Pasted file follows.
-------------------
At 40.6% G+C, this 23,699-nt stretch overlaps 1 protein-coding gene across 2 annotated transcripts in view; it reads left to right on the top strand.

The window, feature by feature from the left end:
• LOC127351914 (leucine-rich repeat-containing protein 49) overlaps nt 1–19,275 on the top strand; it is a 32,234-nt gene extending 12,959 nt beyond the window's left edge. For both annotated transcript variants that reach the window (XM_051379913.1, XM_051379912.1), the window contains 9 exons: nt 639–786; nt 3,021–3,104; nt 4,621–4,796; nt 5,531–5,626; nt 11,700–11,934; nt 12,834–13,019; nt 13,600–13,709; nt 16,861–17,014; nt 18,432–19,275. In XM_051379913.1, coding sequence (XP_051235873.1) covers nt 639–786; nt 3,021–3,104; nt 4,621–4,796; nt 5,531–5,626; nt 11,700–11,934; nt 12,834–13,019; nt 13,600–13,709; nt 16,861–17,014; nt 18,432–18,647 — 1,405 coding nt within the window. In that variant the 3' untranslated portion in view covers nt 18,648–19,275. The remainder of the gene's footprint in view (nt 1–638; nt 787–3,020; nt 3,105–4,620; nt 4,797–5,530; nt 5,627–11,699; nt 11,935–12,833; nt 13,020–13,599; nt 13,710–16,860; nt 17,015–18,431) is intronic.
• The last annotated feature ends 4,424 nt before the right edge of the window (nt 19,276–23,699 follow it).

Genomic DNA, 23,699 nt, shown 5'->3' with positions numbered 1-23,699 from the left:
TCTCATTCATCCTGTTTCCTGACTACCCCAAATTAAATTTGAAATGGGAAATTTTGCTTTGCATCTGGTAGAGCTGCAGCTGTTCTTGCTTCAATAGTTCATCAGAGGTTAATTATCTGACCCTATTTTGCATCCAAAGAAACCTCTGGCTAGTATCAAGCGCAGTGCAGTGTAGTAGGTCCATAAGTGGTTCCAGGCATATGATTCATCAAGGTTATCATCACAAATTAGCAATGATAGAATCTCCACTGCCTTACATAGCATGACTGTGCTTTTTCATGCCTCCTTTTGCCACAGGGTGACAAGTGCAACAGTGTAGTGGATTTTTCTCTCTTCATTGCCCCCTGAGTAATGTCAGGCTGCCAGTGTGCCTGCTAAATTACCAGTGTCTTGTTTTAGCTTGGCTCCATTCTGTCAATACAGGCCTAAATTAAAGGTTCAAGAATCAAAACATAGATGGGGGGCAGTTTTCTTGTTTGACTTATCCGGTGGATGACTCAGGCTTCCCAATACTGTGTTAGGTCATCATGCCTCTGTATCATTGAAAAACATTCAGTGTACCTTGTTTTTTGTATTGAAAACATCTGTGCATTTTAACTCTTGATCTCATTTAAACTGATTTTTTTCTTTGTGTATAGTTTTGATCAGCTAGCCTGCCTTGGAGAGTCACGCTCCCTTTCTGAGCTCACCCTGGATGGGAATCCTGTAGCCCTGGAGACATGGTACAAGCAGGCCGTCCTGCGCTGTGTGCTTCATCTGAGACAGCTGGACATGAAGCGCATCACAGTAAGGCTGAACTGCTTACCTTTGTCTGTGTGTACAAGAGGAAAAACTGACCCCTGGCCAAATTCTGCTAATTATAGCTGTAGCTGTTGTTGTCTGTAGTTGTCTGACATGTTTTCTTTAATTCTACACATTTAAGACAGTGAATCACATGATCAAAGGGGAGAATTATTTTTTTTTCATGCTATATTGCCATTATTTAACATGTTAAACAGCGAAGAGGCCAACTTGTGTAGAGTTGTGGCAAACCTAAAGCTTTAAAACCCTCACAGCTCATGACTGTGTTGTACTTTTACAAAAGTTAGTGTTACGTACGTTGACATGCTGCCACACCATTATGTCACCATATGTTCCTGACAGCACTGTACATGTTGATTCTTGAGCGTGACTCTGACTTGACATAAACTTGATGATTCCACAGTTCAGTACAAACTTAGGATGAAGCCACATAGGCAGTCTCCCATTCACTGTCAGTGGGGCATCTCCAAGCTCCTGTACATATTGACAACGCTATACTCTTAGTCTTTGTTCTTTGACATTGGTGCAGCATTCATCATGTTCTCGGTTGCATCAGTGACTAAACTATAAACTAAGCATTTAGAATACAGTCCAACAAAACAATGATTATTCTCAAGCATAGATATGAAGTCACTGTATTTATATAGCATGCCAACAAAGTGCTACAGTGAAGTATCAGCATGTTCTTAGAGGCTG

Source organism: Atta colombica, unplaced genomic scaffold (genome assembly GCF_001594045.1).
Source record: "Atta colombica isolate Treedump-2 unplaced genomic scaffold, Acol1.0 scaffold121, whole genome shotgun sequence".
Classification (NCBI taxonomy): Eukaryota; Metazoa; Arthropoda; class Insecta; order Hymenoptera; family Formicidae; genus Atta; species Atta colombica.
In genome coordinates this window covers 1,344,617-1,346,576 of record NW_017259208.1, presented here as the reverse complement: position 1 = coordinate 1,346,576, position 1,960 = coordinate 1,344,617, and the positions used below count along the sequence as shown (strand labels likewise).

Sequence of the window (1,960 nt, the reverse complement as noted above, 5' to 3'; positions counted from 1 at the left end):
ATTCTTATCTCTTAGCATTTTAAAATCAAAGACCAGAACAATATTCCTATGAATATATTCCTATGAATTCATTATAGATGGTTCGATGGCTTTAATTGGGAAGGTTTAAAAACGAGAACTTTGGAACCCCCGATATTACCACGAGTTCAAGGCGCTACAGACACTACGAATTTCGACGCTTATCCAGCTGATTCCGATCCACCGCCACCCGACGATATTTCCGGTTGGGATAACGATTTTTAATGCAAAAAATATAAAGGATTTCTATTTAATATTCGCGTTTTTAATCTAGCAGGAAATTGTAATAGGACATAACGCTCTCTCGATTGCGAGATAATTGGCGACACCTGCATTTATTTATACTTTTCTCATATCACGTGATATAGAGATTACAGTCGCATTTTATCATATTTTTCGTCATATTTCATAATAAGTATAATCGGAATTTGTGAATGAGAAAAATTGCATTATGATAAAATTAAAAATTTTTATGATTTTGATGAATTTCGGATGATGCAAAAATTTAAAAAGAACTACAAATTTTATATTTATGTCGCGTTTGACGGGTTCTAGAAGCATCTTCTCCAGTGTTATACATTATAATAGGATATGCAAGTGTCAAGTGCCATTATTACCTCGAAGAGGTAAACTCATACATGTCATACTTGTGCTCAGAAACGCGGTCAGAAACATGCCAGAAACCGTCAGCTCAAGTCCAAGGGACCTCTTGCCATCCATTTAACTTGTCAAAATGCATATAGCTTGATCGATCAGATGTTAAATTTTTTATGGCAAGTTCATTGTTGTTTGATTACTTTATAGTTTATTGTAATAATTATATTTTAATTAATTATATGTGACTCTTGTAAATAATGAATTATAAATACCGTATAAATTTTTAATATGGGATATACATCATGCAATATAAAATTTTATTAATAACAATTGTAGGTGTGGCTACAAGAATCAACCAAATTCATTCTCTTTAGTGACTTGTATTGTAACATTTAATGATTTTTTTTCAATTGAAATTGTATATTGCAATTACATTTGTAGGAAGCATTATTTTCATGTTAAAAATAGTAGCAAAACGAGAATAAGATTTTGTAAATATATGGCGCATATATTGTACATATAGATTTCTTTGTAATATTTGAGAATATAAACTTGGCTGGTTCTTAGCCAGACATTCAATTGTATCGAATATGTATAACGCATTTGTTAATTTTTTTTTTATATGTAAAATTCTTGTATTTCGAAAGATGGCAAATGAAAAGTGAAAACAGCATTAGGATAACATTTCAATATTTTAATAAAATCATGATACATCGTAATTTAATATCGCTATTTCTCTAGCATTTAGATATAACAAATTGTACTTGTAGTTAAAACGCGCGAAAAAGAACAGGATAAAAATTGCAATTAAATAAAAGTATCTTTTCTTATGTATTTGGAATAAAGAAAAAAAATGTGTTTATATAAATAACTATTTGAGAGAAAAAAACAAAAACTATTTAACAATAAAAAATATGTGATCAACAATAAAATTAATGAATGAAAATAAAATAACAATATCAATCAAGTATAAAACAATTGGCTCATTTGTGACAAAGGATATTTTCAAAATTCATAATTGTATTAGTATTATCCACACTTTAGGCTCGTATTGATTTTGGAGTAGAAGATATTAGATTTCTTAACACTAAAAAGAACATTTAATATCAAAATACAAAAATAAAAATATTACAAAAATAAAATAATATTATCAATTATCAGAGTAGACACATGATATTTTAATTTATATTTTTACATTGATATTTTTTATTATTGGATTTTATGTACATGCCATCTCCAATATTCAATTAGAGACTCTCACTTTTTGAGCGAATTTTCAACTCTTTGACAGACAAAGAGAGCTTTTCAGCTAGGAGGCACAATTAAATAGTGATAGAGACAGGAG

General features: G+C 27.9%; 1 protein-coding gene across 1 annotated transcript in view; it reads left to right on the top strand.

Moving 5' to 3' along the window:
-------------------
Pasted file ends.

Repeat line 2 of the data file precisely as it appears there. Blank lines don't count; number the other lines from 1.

The window, feature by feature from the left end: